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Psychology Around the Net: May 25, 2019

This week’s Psychology Around the Net takes a look at the alternatives to turning your hobby into a job, whether or not a person’s “true self” actually exists, the ending of Game of Thrones and the beginning of our parasocial breakup, and more.


You Don’t Have to Monetize Your Joy: When we enjoy something, and we’re really good at it, it’s common for people to suggest we figure out how to make money at it. Turn it into a job, or a business, or find a company looking to hire someone who can do precisely what it is enjoy doing and do well. However, even if the idea sounds intriguing to you, are you really looking for a way to “make money at it”? Are you actually interested in starting a business with it (not to mention, learning how to start a business — if you have no business education or training)? Or, are you actually looking for an opportunity to expand your hobby?

The Psychology Behind ‘Just Be Yourself’: So many, if not most, of us long to live life as our true selves. That makes sense, considering we see the idea of living as our “true selves” in so many places (think advice articles, self-help books, and personal narratives of self-discovery). Yet, what does this mean if it’s possible a “true self” doesn’t actually exist? Does each person’s identity revolve around a “central defining core,” or is the idea of a true self just a product of essentialism?

‘Game of Thrones’ Post-Series Blues Are Real and Here’s How to Beat Them: No, no, no — we’re not harping on the controversial series finale and whether or not you’re sad about your favorite character not getting what you thought he or she deserved. (That’s about the best I can do without the dreaded SPOILER!) Rather, we’re talking about something called “parasocial breakup” and unlike anything a questionable petition to the creators can do, it’s a very real — not to mention normal and expected — thing. “Humans are hard-wired to form social relationships, and it really doesn’t really matter whether the people we form them with are real or not.”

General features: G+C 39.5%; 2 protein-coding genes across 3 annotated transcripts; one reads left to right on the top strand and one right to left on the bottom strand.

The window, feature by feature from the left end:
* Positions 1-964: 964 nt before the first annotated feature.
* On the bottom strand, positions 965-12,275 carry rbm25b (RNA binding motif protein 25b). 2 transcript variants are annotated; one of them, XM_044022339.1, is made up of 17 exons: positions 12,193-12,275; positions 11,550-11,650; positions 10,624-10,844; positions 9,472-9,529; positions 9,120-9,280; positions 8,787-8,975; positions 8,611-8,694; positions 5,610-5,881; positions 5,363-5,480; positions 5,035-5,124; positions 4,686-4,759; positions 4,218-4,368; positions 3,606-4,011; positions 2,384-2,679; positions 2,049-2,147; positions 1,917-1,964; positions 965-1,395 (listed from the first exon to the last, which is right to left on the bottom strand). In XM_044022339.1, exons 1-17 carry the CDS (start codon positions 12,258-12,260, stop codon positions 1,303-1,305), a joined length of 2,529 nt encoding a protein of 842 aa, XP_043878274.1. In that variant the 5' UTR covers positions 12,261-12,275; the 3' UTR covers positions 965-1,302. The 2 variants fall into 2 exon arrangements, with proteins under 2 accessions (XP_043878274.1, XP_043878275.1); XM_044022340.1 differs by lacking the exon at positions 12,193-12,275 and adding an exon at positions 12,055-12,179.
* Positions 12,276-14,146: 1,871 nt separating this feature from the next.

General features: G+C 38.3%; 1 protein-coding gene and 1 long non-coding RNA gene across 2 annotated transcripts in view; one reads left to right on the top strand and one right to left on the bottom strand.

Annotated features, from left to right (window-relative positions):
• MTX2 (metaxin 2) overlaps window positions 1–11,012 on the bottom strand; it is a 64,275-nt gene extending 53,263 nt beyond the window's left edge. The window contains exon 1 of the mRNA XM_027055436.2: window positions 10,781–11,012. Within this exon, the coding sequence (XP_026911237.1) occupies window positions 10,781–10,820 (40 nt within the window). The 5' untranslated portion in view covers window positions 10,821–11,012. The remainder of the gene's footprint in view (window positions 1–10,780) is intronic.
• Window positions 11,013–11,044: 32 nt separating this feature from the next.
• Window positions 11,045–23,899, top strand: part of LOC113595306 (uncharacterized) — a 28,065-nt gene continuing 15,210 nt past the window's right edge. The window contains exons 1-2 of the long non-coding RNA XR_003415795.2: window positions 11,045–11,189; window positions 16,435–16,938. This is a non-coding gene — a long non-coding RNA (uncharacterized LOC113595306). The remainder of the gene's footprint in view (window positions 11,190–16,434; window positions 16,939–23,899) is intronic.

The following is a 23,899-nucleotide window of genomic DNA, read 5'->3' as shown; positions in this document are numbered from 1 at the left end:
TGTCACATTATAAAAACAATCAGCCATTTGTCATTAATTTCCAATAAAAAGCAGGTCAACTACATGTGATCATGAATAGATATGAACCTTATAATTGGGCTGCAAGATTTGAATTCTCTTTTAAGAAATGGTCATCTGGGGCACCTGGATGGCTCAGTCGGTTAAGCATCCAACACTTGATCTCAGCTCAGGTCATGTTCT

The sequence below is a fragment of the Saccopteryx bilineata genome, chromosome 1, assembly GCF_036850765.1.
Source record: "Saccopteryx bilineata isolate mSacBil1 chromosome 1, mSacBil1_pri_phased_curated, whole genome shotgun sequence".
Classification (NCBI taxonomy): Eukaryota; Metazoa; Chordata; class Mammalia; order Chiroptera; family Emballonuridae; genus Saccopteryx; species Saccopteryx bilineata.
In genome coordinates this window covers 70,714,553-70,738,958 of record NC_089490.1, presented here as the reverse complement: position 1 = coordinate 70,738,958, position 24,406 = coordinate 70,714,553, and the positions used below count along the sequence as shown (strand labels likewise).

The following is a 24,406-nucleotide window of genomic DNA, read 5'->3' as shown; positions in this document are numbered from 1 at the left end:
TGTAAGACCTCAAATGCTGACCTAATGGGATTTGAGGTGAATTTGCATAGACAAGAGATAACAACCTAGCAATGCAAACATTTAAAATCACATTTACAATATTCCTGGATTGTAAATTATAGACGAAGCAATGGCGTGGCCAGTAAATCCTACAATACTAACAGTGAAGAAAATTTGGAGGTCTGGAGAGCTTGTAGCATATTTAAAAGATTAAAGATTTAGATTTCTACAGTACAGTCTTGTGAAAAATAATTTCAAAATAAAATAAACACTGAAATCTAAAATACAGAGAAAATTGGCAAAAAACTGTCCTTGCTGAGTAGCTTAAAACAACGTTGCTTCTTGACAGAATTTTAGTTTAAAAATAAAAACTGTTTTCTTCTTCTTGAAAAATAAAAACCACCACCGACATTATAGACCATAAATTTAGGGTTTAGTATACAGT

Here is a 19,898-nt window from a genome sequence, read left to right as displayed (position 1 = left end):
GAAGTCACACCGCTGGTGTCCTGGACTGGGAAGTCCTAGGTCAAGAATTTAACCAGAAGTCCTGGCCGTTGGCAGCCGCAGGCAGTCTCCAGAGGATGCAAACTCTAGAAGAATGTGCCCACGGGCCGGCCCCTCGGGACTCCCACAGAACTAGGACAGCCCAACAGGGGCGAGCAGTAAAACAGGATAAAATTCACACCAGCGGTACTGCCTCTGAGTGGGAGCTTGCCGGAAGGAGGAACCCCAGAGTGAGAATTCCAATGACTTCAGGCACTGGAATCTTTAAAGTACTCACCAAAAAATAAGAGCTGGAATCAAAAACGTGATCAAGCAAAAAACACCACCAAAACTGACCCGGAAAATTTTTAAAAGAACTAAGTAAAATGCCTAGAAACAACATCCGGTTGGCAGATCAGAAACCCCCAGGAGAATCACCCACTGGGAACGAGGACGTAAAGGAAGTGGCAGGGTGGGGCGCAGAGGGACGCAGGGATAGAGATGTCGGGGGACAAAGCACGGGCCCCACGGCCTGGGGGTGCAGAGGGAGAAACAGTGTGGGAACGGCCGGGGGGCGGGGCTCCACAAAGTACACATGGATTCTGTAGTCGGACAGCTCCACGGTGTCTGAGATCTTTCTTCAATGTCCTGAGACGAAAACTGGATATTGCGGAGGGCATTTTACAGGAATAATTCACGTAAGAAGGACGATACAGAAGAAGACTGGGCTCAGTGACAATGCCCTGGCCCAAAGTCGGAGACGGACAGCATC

How Mental Health Checks May Help Restaurant Workers Temper Destructive Stress: After the numerous high-profile suicides last year, Chef Patrick Mulvaney — a restaurant owner in Sacramento, California — is working to start a national movement with is peer-to-peer counseling and support program, “I Got Your Back,” which is geared toward helping restaurant workers work through the mental health pressures often exacerbated by the usually fast-paced, high-pressure work environments and, for some, low wages.

Psychologists Reveal Why It’s Harmful to Keep Calling Millennials “Entitled”: New research published in PLOS One presents evidence that millennials believe what they’re told about themselves — specifically that they’re the most entitled and narcissistic age group alive — and this is distressing to them and causing harm. According to the study’s first author, Josh Grubbs, Ph.D., an assistant professor of psychology at Bowling Green State University, “[…] even in the field of psychology, this conclusion (that millennials or Gen Z) are the most narcissistic and entitled generations is highly controversial, yet, in the court of public opinion, it seems that the verdict is in.”

How to Advocate for a Loved One With a Mental Health Condition: Adrienne Nolan-Smith, a board-certified patient advocate and speaker as well as founder WellBe, shares the story that led to her to patient advocacy and three steps to help you help a loved one with a mental health condition.

Psychology Around the Net: May 25, 2019

Alicia Sparks

Alicia Sparks is a freelance writer and editor and the creator of, where she blogs to help new freelance writers get their quills in the pot, so to speak. Among animal rights, music, and physical wellness, her passions include mental health and advocacy. Here at Psych Central she works as Syndication Editor as well as authors Your Body, Your Mind and World of Psychology's weekly "Psychology Around the Net."

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APA Reference
Sparks, A. (2019). Psychology Around the Net: May 25, 2019. Psych Central. Retrieved on October 31, 2020, from
Scientifically Reviewed
Last updated: 24 May 2019 (Originally: 25 May 2019)
Last reviewed: By a member of our scientific advisory board on 24 May 2019
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